We cannot exclude the possibility that these results underestimate differences in individual‐level sexual behaviors. Lower participation among uninfected contacts and neighborhood controls than among patients with syphilis may reflect a tendency among these comparison groups to be interviewed only if they perceived themselves to have engaged in high‐risk behaviors. Regardless, the findings are consistent with a growing body of conceptual work and empirical data that is expanding the focus of our sexually transmitted disease (STD) prevention strategy to place greater emphasis on social and structural interventions that require linkages between the health sector and other community resources. For example, data from the National Survey of Family Growth suggest that in some subpopulations, the social networks and context that are the fabric of risk environments may be more salient than the sexual behaviors of individuals and their sex partners. Black and white women with similar, moderate numbers (two to three) of sex partners face markedly different risks of acquiring pelvic inflammatory disease, presumably because of contact with different sexual and social networks with different prevalences of STDs.12 Recent analyses of the National Health and Social Life Survey echo the primacy of population‐level patterns of sexual mixing in explaining observed racial and ethnic differentials in STD rates in the United States.13,14
Equally important is the concept that STDs are sustained in populations by “core groups” defined not only by high‐risk sexual behaviors, but also by inadequate contact with the healthcare system.15 As with sexual risk behaviors, data on gaps in healthcare‐related behaviors point to many factors beyond the control of at‐risk persons, such as provider or system behaviors. For example, in the mid 1990s, the median ratio of public‐sector STD clinicians to patients with infectious syphilis in southern states with persistently high syphilis rates was less than one sixth of that in comparison states, and limited access to quality STD care has repeatedly been documented in high‐morbidity areas.16–18
The relative importance of population‐level or system‐level factors and interventions differs with different phases of STD epidemics.15 For an elimination effort, in the limited pockets of persistently high morbidity, these factors are likely to be particularly critical. Farley et al have demonstrated again that in these “recidivist” communities, changing individual behaviors may have much less of an impact on eliminating disease than working with an array of community partners to catalyze more systemic social and structural change. However, “strengthened community involvement and partnership,” the centerpiece strategy of the national plan, is easier said than done. To achieve syphilis elimination this time around, STD staff and resources must mobilize community leaders both in health and in other sectors, and must marshal the “social capital” that is present even in some of the most disadvantaged neighborhoods. This demands different knowledge, skills, and approaches from those needed to diagnose diseases, treat patients, or find sex partners. It requires great patience, comfort with radically different perspectives, and willingness to share control to establish a more powerful, far‐reaching foundation for our prevention programs. But it can be done. Community coalitions that have been forged in places such as Nashville, Indianapolis, and several North Carolina counties are excellent examples of such efforts.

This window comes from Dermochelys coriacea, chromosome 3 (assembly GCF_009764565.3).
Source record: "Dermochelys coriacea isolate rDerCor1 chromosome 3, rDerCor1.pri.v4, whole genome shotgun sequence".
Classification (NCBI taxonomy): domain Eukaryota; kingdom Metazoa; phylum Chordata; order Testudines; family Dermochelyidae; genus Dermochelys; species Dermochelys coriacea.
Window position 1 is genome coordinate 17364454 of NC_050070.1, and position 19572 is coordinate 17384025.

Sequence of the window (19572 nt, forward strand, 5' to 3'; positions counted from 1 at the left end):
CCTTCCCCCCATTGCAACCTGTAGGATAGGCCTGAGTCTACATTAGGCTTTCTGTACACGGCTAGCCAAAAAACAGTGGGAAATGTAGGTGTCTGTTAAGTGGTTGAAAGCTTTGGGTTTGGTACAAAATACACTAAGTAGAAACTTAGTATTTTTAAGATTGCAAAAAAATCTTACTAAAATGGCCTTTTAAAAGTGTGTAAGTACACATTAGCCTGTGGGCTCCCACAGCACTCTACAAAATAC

To eliminate syphilis, we must remember that in the wealthiest country in the world, as we enter the new millennium, syphilis is a barometer of community health. Syphilis, per se, and its elimination must be entry points, not end points, to work with communities to ensure health.